And yet, the core ideas of “Day of Empire” are basically sound, though Ms. Chua presents them with eccentric and even misleading emphasis. She spends much of the book fending off the anticipated objections of those who would protest that the signal virtue of the British and Mongol empires was not “tolerance,” since like all empires they ruled by force and coercion. Her counterargument is to invoke the notion of “comparative tolerance”: that these empires, however illiberal by our standard, were more tolerant than any other empire or competitor at the time. By her lights, comparative tolerance was enough to dominate, since when it came to choosing sides between great powers, the one more likely to provide opportunities and advancement to aliens was the one to whom those aliens most eagerly submitted.
But the question arises: Is tolerance just a way to get enemies to cross the line and join one’s own side? Ms. Chua writes of tolerance in a sense that sounds unfamiliar to contemporary ears, because she treats tolerance as something useful, a sales pitch to the other team, a valuable trick that has worked well from Cyrus the Great to President Clinton. Indeed, in her examples we rarely see tolerance deployed except for reasons of self-interest, as the most efficient way to govern large territories with limited resources. What Ms. Chua means by “tolerance” is not the virtue of common usage, but a mercenary indifference to culture, to heritage, and to all that does not in some way feed the hungry, hungry hegemon.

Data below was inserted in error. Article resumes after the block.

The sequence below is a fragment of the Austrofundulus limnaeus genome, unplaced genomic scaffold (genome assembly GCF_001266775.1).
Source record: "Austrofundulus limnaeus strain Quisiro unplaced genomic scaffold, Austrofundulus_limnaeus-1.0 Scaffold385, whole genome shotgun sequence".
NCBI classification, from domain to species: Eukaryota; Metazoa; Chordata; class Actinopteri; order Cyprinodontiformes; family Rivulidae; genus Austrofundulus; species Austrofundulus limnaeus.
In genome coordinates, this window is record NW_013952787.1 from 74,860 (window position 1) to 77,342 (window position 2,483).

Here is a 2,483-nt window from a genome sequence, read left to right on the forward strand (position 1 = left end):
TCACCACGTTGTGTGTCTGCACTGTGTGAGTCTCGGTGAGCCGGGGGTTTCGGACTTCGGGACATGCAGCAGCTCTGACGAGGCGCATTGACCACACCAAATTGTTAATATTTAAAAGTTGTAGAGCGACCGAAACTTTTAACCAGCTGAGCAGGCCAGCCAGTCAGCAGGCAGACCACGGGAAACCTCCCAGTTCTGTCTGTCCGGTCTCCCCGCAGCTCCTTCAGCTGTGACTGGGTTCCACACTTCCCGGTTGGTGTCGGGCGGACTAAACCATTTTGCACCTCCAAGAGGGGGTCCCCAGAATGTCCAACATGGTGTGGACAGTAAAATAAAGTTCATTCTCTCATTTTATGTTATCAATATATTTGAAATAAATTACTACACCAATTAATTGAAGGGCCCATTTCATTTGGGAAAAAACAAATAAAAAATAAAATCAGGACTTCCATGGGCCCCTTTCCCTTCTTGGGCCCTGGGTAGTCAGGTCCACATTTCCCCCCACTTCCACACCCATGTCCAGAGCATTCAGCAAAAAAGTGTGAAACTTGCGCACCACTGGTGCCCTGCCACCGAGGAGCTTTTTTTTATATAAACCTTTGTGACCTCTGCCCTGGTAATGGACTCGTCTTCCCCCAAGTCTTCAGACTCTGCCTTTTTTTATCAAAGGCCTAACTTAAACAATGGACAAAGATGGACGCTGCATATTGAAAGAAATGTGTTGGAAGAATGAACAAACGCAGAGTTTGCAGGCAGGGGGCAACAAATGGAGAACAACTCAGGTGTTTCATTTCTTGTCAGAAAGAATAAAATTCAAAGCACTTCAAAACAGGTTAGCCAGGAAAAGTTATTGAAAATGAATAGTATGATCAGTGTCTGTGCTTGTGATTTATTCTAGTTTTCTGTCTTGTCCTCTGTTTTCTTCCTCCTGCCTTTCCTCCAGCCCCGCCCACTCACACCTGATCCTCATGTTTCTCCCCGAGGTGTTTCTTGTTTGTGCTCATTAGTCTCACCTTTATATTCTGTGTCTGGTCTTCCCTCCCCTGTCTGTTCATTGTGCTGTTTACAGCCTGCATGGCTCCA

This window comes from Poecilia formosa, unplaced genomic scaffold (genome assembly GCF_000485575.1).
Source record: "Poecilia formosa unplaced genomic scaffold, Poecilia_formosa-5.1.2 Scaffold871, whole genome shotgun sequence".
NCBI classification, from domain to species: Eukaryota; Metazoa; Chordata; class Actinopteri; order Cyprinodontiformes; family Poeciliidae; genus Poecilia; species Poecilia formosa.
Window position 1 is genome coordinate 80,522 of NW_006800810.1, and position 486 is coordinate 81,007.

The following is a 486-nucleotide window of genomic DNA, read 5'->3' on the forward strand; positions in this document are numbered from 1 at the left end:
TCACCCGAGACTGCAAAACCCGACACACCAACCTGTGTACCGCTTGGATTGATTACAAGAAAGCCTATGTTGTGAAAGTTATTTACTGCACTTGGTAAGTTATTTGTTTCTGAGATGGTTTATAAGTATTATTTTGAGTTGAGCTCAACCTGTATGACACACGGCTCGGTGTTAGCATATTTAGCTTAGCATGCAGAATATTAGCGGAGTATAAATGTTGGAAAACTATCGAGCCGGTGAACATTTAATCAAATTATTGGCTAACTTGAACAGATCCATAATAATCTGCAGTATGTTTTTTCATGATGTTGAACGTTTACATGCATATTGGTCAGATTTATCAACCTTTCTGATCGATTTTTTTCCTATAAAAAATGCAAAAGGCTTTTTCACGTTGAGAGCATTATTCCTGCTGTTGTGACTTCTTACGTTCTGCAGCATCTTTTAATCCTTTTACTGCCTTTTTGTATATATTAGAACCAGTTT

The author mentions her own family’s history — a remarkable tale of ethnically Chinese immigrants from the Philippines who found laudable success in American academia and felt deep gratitude for the freedoms afforded them. She seems to suggest that in the spirit of toleration we keep these opportunities open for immigrants, especially industrious ones, and I find it difficult to disagree.
Since “tolerance” seems generally to be what Ms. Chua is urging on America now, we should have a clear-eyed awareness of what she means by the term, and what employing it has historically required from the other arms of empire. What really kept the empires running was a willingness to use extreme brutality alongside calculated conciliation. To single out toleration masks the savagery that made that toleration possible, and it overlooks the unsentimental practicality with which policies of toleration were instituted.
This elision leads to weird pronouncements not only about the Golden Horde but also about the Nazis, about whom Ms. Chua writes, “It is almost trivializing to call the Nazi regime ‘intolerant.'” Almost? A later paragraph states that by “murdering millions,” the Nazis “deprived themselves of incalculable manpower,” which instead fled the country. In such analysis, a little more sentimentality and a little less practicality would be greatly appreciated.